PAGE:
Aid is trickling into Tonga from around the world, as more governments deploy ships and flights to the country following Saturday’s volcanic eruption.
The underwater explosion triggered tsunami waves across the Pacific, killing at least three people in Tonga.
It caused significant damage to the archipelago and crippled communications.
A New Zealand vessel which is expected to arrive on Friday is the first major supply ship.
The captain of the HMNZS Aotearoa had earlier told news site Reuters that the ship was carrying 250,000 litres of water, along with other supplies. The UN says clean water supplies are the top priority for the Pacific nation.
Australia has deployed its largest ship, the HMAS Adelaide, which set off for Tonga on Friday. The vessel can carry helicopters which can be deployed from the ship to bring supplies to Tonga’s smaller outer islands. That vessel is due to arrive mid-next week.
The UK also announced on Friday it was also redeploying its HMS Spey to the Tongan response and had sent aid supplies ahead with the Australian ship.
“The UK will work closely with Australia and New Zealand to assist the recovery effort in Tonga and stands ready to support our long-standing Commonwealth partner,” said UK Defence Minister Ben Wallace.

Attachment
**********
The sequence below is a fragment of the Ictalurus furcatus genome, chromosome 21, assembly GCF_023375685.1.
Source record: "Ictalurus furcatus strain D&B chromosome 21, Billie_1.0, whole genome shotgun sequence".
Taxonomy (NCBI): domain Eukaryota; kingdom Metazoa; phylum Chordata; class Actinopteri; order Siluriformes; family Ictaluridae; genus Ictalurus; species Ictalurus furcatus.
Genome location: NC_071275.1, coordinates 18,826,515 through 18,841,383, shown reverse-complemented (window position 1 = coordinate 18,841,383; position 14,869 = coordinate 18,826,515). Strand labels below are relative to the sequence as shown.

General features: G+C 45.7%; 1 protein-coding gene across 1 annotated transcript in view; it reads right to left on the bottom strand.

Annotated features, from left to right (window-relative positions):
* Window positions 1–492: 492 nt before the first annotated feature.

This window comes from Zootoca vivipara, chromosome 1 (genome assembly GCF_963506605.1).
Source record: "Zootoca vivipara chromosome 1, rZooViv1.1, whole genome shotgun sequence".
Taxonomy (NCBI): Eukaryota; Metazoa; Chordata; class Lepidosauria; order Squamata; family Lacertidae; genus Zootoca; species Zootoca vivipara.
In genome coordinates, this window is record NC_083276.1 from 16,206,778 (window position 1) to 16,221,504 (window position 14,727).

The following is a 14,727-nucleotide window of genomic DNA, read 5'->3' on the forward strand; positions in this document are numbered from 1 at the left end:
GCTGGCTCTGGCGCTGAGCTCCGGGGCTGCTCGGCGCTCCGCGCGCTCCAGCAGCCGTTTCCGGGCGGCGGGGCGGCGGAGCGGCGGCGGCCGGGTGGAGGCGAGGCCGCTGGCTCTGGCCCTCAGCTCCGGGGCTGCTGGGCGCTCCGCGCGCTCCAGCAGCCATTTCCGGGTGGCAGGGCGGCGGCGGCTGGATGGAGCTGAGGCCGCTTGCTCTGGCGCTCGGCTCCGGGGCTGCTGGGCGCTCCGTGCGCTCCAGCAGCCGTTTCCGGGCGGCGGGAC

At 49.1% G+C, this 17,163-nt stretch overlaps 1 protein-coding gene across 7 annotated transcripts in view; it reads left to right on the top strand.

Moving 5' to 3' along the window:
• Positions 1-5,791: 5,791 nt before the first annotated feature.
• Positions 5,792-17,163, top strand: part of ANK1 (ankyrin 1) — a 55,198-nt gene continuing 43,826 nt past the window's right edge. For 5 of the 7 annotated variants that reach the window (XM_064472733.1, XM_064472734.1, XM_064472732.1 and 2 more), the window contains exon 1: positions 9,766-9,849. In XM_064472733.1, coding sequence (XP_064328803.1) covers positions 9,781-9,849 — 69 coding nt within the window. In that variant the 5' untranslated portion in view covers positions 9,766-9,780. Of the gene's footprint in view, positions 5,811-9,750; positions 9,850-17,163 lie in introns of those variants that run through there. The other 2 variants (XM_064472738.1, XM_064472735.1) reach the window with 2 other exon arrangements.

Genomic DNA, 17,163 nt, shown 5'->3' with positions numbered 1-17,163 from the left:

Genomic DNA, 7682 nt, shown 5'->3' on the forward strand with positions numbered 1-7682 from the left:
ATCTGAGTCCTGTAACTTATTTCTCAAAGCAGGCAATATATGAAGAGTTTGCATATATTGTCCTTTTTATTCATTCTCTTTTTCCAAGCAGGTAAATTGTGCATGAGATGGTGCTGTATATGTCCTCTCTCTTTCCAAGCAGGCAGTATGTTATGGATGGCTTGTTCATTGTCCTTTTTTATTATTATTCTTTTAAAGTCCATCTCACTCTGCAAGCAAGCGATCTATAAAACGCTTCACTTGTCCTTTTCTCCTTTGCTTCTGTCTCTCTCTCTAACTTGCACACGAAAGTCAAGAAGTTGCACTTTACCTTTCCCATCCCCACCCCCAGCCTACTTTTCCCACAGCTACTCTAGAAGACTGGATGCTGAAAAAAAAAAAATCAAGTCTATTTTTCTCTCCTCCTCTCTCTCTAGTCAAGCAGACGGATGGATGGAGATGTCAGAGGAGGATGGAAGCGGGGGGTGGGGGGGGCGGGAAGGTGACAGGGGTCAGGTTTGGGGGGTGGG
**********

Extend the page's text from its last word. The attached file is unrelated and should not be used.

The international response was held up in the first days after the explosion as a blanket of volcanic ash over the island posed a significant barrier.
Volunteers spent days manually clearing ash from the runway on Tongatapu main island, to allow emergency aid planes to land.
The first two flights from New Zealand and Australia landed on Thursday, bearing pallets of drinking water, desalination tools, hygiene, shelter and medical kits as well as telecommunications equipment.
Efforts have been made for contact-less delivery, as Tongan authorities have expressed concern about Covid being imported into the virus-free nation.
The naval carriers are expected to bring far bigger quantities of aid.
Tonga’s deadly tsunami
The aid is arriving as communications with Tonga are slowly being restored. Up until Wednesday, the Tongan diaspora around the world had largely been unable to contact relatives at home.
New Zealand and Australia, Tonga’s nearest Western neighbours and traditional aid providers, have spearheaded the response, though countries like China and Japan are also sending aid.
Japan deployed one of its own military planes on Thursday to deliver supplies.
China has also pledged $100,000 (£73,000) in relief cash assistance and a batch of emergency supplies.
“Going forward, China will continue to provide assistance in cash and supplies based on the situation and Tonga’s needs,” said foreign ministry spokesman Zhao Lijian in Beijing on Thursday.
Tonga is one of the key Pacific island nations, in an increasingly-contested region which has seen an influx of loans and donations from China.
China is now the second-largest donor of foreign aid in the region behind Australia, analysts say.
Earlier this week, former Australian prime minister Kevin Rudd tweeted: “Australia must be the first and foremost giving assistance to Tonga. Otherwise China will be there in spades.”